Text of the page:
Given these concerns about national security and foreign competition, the United States should not rewrite its antitrust laws or stretch them beyond all recognition to break up Big Tech. Certainly, all companies, of any size and in any industry, must comply with our antitrust laws. Big Tech is no different. The United States should not designate these companies as “national champions” or give them a pass. If Google and Facebook conspire to fix prices for advertising rates, they should be prosecuted.

Overly aggressive antitrust enforcement, however, focusing on political rather than economic goals, could imperil America’s technological superiority. If Washington breaks up Big Tech, the world’s largest technology companies would be Chinese, not American. Those Chinese companies, rather than American companies, would have the most resources to acquire innovative start-ups.

In fact, any move to dismantle American technology companies could hamstring their ability to innovate. In 2018, Amazon, Google, Apple, and Facebook collectively invested more than $35 billion in research and development. If dismantled, each smaller company would have fewer resources to invest and less financial cushion to take risks. Chinese companies would supplant their American counterparts as global leaders in investment and innovation.

The Department of Justice has recognized that overly aggressive antitrust enforcement can harm America’s national security. In a recent brief filed in support of a domestic chip manufacturer, DOJ explained that “a significant reduction in [the company’s] technological competitiveness … could seriously harm U.S. national security.” Moreover, such enforcement efforts “would impair unduly” the company’s ability to invest in research and development and to supply the military and other national security actors.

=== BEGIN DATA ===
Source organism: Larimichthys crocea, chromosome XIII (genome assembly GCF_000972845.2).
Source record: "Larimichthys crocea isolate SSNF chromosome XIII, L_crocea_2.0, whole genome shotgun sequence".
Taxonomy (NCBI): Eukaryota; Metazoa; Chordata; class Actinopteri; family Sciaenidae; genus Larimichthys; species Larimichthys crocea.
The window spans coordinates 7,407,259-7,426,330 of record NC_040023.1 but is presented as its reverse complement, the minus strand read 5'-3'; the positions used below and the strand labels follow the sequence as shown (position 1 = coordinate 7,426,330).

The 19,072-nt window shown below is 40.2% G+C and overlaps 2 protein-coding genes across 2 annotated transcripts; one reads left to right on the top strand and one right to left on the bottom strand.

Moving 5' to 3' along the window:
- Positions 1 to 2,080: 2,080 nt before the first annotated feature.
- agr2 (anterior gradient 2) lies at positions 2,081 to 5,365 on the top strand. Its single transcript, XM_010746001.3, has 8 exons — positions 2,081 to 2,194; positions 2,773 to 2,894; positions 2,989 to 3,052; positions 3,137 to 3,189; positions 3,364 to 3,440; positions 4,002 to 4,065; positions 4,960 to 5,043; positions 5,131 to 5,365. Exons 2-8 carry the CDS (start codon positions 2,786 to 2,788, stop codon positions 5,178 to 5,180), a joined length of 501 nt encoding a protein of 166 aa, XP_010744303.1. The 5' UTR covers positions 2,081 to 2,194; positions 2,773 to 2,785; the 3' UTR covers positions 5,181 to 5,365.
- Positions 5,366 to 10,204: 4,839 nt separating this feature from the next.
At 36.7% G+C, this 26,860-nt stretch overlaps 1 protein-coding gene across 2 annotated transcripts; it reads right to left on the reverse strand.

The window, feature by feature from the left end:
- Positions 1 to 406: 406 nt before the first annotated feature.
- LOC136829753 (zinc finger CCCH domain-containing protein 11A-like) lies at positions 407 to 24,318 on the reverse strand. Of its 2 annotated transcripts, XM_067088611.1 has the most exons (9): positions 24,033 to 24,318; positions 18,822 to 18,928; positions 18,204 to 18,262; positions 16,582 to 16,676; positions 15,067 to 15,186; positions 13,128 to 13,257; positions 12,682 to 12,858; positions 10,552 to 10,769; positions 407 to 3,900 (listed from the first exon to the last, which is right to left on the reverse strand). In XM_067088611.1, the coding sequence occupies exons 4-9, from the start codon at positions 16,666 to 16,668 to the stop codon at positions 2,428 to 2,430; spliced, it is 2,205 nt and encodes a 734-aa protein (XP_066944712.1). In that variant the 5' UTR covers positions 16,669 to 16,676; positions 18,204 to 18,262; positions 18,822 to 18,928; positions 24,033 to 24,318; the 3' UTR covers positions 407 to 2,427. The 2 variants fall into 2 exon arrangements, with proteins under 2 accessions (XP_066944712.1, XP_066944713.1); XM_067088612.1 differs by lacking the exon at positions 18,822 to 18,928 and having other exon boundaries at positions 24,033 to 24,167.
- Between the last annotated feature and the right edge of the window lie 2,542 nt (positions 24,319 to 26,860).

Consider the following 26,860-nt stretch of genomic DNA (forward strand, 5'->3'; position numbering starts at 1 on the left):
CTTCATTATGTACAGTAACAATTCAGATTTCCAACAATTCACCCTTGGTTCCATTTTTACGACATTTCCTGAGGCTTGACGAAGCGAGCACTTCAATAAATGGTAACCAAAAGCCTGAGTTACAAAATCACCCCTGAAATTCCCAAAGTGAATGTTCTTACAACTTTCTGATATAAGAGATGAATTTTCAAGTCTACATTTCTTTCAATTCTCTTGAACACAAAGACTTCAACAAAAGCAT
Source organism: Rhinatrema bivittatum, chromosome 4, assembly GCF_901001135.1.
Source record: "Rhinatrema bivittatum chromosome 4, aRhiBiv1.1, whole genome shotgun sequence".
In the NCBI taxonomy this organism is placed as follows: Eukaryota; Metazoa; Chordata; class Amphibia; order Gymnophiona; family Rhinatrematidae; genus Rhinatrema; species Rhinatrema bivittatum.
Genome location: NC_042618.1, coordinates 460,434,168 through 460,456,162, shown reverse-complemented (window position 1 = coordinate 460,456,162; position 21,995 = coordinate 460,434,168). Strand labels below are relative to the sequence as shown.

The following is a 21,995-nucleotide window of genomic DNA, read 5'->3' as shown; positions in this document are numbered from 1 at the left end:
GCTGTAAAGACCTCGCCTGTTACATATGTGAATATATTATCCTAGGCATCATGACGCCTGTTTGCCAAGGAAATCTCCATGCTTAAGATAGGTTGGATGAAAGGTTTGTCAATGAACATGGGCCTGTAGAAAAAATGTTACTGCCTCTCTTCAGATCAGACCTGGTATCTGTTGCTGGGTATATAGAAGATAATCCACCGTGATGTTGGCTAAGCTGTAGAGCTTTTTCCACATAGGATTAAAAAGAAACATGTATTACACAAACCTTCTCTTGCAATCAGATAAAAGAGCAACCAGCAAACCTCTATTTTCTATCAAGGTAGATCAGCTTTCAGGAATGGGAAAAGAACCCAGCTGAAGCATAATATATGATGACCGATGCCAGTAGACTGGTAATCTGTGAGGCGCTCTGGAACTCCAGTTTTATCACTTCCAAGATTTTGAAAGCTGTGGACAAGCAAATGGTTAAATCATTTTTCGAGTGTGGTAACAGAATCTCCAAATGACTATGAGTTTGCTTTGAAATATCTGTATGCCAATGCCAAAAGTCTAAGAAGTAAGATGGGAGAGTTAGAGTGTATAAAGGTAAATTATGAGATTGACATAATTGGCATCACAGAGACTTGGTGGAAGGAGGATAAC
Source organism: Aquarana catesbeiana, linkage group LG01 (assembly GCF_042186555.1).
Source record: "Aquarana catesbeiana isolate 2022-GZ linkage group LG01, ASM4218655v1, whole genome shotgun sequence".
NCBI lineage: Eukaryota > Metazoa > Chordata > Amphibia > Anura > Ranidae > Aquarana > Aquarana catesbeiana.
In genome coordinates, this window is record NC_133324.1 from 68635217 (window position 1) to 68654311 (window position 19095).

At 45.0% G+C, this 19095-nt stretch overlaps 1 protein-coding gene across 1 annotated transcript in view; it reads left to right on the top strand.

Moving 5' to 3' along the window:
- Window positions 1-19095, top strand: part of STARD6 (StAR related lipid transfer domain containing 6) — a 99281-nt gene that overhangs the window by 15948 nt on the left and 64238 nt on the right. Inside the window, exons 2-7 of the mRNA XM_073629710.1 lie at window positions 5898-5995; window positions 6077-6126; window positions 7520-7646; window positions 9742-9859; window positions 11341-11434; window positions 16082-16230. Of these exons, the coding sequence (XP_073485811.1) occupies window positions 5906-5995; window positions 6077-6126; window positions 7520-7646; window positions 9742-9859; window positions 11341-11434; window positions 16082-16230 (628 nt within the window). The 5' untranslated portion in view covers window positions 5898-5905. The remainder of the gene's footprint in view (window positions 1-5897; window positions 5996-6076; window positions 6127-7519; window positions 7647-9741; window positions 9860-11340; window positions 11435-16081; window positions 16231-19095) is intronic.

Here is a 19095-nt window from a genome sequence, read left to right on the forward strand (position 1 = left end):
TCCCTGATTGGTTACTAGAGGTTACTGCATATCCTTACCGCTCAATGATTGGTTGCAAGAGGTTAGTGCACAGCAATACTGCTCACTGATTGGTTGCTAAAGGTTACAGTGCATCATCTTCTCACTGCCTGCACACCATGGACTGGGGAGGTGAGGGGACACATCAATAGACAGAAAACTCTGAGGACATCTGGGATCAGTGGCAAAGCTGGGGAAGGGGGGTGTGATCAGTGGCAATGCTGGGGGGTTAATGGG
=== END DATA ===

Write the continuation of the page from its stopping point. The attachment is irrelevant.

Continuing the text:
These concerns span the political spectrum. Sen. Mark Warner (D-Va.) warns if regulators “chop off the legs of Facebook and Google,” those companies “might be replaced by Alibaba, Baidu, Tencent — companies that are totally enmeshed with the Chinese government in their global economic plan.”

Rep. Ro Kanna (D-Calif.) has said, “I don’t think competition with China means, in any way, that we give tech a pass from antitrust enforcement … What it does mean is that we need to be nuanced and strategic in how we strongly enforce antitrust law and not reflexively call for breakups of a company just because it’s big.”

Whatever their faults and mistakes, America’s Big Tech companies subscribe to American principles including the rule of law and due process, and to the Constitution. They are subject to jurisdiction in U.S. courts, house their data on American servers, and must cooperate with American law enforcement when served with a lawful process.

Even as we demand that all companies comply with existing antitrust laws, we must recognize that American technology companies underpin our national security and global competitiveness. Any effort to punish or break apart the technology companies for political reasons would, in effect, dismember the golden goose of American innovation and competitiveness and feed its carcass to the People’s Republic of China.